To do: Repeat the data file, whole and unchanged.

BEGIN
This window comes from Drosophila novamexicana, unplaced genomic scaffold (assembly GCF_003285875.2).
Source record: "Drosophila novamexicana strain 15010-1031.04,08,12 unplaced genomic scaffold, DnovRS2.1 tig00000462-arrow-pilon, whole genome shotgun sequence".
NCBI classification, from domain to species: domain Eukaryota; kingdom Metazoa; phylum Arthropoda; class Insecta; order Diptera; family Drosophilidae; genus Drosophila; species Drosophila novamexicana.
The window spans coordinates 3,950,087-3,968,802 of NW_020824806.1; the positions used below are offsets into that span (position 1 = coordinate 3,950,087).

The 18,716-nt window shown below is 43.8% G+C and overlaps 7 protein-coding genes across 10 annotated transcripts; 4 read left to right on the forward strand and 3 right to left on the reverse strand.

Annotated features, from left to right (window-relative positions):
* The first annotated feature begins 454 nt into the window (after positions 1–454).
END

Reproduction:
This window comes from Drosophila novamexicana, unplaced genomic scaffold (assembly GCF_003285875.2).
Source record: "Drosophila novamexicana strain 15010-1031.04,08,12 unplaced genomic scaffold, DnovRS2.1 tig00000462-arrow-pilon, whole genome shotgun sequence".
NCBI classification, from domain to species: domain Eukaryota; kingdom Metazoa; phylum Arthropoda; class Insecta; order Diptera; family Drosophilidae; genus Drosophila; species Drosophila novamexicana.
The window spans coordinates 3,950,087-3,968,802 of NW_020824806.1; the positions used below are offsets into that span (position 1 = coordinate 3,950,087).

The 18,716-nt window shown below is 43.8% G+C and overlaps 7 protein-coding genes across 10 annotated transcripts; 4 read left to right on the forward strand and 3 right to left on the reverse strand.

Annotated features, from left to right (window-relative positions):
* The first annotated feature begins 454 nt into the window (after positions 1–454).